COVID-19 places African governments at crossroads to save fragile economies

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■ Sharon Kavhu

 

Windhoek The COVID-19 pandemic has left African governments at crossroads in terms of policy measures to stem the impact of the pandemic on their fragile economies, Tax Justice Network-Africa (TJNA) has said.

On one hand the countries are trying to consolidate their revenues to support emergency measures resulting from the pandemic; yet on the other hand they are under pressure to provide tax stimulus relief to businesses, private sector and citizens directly as a cushion from the inescapable economic downturn.

Moreover, the governments still require tax revenue to use for the interventions in response to the virus; and yet businesses are either shutting down or operating on low efficiency due to the lockdown and social distancing measures in place to fight the pandemic.

Many of the steps being undertaken in the fight against the spread of the pandemic are limiting African governments from collecting tax revenue from international trade.

In an interview, TJNA Executive Director Alvin Mosioma said many African countries are largely raw material exporters and with the current COVID-19 crisis, tax revenue on exports is adversely affected.

Currently most commercial flights are on ban and some borders are closed due to the pandemic.

Mosioma said the crisis is also worsened by the suffocating tourism sector which is triggered by the grounding of international tourists due to COVID-19 measures. Domestic tourism in Africa does not make a significant contribution to GDP’s as compared to international.

“The majority of African workers are in the informal economy, which means that many are not benefitting from the corporate and personal income tax reliefs being provided by governments. The tax revenue systems in many countries had been compromised by the weakened capacity for tax collection. They have been immensely affected by the tax incentives that were put in place to attract investment, weak policies and outdated laws,” said Mosioma.

He claimed that the COVID-19 crisis has exposed the structural issues that have been in existence even before the virus.

“African countries are reeling from the neoliberal thinking that saw many governments privatize public services under the structural adjustment programmes pushed for by the Brettonwoods institutions. Many countries in our region were already facing significant budget deficit prior to COVID-19 crisis, the debts could not allow sustainability in economic growth over the years,” he said.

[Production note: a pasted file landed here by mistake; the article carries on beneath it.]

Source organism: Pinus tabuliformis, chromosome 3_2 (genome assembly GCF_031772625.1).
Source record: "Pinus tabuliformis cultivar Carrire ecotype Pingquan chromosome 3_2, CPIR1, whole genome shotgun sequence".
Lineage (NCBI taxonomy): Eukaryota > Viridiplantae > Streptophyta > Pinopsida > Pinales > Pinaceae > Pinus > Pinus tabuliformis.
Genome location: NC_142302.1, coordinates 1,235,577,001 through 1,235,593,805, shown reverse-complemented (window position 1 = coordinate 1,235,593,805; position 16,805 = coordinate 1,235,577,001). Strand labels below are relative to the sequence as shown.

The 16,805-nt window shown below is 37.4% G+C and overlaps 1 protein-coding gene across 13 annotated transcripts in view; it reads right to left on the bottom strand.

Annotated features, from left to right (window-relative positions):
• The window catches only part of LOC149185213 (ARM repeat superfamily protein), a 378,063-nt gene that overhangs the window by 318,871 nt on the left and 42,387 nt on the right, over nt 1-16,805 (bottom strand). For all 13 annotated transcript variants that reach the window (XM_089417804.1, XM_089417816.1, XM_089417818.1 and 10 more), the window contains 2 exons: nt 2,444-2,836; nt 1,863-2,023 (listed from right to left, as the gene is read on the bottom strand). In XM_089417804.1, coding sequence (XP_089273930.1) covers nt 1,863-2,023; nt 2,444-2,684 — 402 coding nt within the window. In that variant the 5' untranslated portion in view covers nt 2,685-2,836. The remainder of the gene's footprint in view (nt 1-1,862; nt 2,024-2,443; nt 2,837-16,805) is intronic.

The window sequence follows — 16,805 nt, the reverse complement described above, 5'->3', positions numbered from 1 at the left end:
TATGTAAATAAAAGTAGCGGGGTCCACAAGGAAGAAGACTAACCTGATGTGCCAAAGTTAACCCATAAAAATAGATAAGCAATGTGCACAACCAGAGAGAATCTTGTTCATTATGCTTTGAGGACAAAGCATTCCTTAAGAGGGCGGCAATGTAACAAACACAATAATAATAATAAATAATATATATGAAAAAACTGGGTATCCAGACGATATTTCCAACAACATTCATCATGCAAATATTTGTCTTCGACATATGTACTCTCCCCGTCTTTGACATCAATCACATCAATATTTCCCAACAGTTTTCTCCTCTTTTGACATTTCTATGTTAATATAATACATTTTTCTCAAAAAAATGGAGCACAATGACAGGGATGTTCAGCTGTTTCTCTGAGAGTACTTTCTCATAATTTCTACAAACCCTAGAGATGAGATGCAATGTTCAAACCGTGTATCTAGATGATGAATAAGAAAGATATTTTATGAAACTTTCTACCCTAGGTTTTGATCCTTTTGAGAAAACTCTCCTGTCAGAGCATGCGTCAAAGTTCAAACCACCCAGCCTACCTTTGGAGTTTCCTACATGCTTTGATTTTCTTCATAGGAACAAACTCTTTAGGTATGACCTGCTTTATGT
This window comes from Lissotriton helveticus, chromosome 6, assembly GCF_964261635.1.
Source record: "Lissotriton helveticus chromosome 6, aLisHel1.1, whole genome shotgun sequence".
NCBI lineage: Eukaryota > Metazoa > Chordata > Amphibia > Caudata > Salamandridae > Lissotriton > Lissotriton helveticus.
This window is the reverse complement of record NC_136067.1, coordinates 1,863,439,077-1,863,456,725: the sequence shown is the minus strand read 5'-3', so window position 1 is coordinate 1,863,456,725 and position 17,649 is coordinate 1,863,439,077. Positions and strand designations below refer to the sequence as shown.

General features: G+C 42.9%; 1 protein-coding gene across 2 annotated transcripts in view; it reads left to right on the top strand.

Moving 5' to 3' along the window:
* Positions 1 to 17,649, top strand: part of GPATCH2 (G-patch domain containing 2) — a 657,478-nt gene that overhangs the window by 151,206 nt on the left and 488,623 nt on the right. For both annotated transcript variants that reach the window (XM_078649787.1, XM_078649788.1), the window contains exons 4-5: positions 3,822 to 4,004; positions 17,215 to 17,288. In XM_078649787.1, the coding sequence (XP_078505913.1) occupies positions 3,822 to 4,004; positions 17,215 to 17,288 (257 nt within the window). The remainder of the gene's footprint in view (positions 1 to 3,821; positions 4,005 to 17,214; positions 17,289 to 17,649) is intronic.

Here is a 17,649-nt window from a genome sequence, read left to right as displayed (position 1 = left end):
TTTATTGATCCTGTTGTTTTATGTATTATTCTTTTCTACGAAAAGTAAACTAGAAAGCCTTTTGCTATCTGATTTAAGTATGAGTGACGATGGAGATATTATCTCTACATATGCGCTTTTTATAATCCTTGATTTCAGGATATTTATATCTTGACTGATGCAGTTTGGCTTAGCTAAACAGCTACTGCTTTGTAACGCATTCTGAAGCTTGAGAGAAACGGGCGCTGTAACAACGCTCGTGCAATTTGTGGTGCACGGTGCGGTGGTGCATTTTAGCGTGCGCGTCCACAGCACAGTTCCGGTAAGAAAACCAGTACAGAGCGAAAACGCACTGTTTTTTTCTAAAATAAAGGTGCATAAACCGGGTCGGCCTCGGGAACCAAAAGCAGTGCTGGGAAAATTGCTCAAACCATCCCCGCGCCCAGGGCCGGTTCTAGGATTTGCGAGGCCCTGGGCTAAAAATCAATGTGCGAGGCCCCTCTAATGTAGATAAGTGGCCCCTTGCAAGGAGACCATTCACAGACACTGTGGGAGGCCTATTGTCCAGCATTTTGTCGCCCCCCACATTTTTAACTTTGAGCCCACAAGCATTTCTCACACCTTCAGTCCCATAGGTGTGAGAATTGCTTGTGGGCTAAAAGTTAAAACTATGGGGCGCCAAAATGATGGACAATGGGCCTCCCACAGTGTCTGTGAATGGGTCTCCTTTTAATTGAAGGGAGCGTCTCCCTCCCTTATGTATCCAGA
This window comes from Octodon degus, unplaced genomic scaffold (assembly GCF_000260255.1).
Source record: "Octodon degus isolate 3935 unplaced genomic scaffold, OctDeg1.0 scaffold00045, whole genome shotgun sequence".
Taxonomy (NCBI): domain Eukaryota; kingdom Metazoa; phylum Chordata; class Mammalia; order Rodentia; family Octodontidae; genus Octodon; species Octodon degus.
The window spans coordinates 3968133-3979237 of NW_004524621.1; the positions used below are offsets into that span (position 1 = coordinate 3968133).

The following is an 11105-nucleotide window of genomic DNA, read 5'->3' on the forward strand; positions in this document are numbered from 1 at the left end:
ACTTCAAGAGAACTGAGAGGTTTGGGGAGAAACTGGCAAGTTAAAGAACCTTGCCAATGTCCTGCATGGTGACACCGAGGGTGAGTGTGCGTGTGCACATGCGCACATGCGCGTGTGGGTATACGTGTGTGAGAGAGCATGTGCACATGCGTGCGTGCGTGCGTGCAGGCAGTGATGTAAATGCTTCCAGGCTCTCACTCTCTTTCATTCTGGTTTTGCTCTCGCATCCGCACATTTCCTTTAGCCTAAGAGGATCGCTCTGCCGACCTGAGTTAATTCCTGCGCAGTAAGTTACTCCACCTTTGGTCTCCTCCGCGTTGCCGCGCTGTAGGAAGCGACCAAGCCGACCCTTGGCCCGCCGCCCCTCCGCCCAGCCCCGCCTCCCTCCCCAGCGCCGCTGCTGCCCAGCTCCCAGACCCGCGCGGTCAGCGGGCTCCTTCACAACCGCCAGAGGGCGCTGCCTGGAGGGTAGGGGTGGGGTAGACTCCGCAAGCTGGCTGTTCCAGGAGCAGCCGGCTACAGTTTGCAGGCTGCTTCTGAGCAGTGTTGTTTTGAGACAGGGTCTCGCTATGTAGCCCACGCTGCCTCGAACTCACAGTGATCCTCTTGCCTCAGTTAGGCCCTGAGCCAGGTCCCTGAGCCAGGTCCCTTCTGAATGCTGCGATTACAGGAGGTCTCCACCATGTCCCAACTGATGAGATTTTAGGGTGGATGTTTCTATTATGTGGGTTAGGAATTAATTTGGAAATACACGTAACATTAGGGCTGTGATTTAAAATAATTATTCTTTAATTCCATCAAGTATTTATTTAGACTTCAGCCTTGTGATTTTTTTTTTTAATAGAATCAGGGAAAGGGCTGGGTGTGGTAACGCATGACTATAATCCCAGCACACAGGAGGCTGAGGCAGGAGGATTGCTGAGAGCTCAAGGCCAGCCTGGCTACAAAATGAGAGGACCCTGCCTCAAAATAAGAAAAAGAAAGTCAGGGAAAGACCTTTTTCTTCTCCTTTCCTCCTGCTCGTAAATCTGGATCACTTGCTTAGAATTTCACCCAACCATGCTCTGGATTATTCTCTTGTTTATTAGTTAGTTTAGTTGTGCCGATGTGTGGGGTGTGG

“In many African countries  the public sector was already in distress  with key sectors such as education, and health severely underfunded.. As such, the response for the region to the pandemic was already compromised by the state of the essential services in most countries.”

He urged African governments to ensure people-centred policy responses that are rooted in the intersectionality of lived experiences.

Mosioma added, “The governments should re-centre and revalue the care economy by ensuring that tax policies recognise, represent, reduce and redistribute unpaid care work and the creation of universal care, provision of immediate assistance and social protection systems for vulnerable populations working in the informal sector and those were living informal settlements.”

He said as part of the solutions to the issues around African economic structures, TJNA urges the governments to repeal value-added tax, consumption taxes and ensure the provision of tax credits to SMEs as well as low-income earners.

He added, “We urge International Financial Institutions (IFIs)- the World Bank and International Monetary Fund to cancel sovereign debt for debt-distressed African countries to give government’s sufficient fiscal space to respond to the current crisis, in compliance with human rights standards. The African governments should also progressively raise and spend tax revenues to address the impacts of the crisis, including by gender-responsive budgeting.”

He said there is a need for African governments to evaluate and assess the tax incentives and exemptions being given to non-essential corporations by using a cost-benefit analysis to scrap any wasteful tax breaks that are a drain on public coffers.

While the region has been battling with issues of Illicit Financial Flows (IFFs), the TJNA Executive Director also urged governments to promote domestic and regional tax transparency measures to identify and curb IFFs.

Mosioma said there are trillions hidden in offshore tax havens that must be brought back to African countries and help them rebuild their economies post COVID-19.

 

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